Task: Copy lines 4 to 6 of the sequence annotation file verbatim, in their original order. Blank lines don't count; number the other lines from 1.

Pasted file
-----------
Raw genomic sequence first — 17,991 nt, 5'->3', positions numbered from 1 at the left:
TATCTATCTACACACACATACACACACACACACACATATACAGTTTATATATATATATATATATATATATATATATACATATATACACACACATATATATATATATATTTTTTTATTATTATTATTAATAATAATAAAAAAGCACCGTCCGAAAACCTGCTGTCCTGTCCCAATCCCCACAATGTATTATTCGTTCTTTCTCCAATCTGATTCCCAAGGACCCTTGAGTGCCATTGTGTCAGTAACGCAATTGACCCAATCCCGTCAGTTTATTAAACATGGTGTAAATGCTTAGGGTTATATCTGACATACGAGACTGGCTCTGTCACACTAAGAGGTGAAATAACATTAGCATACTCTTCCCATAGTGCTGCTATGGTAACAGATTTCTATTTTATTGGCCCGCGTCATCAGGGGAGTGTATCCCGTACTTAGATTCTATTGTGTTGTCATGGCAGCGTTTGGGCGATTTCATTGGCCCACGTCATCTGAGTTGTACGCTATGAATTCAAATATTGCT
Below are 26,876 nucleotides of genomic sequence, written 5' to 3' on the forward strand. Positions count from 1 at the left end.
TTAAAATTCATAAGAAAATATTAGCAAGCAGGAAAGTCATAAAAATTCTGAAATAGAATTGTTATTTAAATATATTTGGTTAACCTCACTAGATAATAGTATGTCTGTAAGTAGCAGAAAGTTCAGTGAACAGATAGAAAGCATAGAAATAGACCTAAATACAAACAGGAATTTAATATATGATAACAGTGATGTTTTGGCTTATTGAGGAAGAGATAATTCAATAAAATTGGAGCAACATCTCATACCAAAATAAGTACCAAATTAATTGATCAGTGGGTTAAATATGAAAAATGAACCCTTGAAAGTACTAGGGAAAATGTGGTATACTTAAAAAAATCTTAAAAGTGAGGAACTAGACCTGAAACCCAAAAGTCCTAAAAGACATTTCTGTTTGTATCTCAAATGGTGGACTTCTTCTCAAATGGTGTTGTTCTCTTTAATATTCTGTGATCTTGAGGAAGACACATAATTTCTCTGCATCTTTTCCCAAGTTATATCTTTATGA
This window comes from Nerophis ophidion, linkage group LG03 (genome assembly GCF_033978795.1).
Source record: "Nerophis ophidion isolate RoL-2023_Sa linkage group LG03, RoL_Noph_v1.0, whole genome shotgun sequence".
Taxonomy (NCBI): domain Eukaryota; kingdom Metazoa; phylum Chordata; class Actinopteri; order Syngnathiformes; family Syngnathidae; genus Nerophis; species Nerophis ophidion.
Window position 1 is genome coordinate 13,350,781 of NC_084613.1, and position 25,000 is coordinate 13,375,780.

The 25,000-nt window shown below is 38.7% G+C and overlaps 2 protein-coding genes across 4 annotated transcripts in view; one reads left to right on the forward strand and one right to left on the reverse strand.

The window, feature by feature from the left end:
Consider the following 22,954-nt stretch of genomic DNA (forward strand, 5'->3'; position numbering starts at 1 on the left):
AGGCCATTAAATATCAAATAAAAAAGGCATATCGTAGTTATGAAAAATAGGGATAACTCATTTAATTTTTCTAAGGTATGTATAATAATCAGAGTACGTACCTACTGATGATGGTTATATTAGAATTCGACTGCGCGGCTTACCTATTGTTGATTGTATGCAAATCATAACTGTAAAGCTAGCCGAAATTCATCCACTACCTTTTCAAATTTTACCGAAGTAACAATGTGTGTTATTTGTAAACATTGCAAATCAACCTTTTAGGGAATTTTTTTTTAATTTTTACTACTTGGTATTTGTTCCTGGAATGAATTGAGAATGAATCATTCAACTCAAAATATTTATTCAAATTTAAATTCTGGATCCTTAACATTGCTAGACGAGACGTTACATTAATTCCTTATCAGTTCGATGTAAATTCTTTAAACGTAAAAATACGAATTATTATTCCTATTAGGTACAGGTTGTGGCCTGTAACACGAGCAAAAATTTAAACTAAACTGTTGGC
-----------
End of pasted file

TTAAAATTCATAAGAAAATATTAGCAAGCAGGAAAGTCATAAAAATTCTGAAATAGAATTGTTATTTAAATATATTTGGTTAACCTCACTAGATAATAGTATGTCTGTAAGTAGCAGAAAGTTCAGTGAACAGATAGAAAGCATAGAAATAGACCTAAATACAAACAGGAATTTAATATATGATAACAGTGATGTTTTGGCTTATTGAGGAAGAGATAATTCAATAAAATTGGAGCAACATCTCATACCAAAATAAGTACCAAATTAATTGATCAGTGGGTTAAATATGAAAAATGAACCCTTGAAAGTACTAGGGAAAATGTGGTATACTTAAAAAAATCTTAAAAGTGAGGAACTAGACCTGAAACCCAAAAGTCCTAAAAGACATTTCTGTTTGTATCTCAAATGGTGGACTTCTTCTCAAATGGTGTTGTTCTCTTTAATATTCTGTGATCTTGAGGAAGACACATAATTTCTCTGCATCTTTTCCCAAGTTATATCTTTATGA
This window comes from Nerophis ophidion, linkage group LG03 (genome assembly GCF_033978795.1).
Source record: "Nerophis ophidion isolate RoL-2023_Sa linkage group LG03, RoL_Noph_v1.0, whole genome shotgun sequence".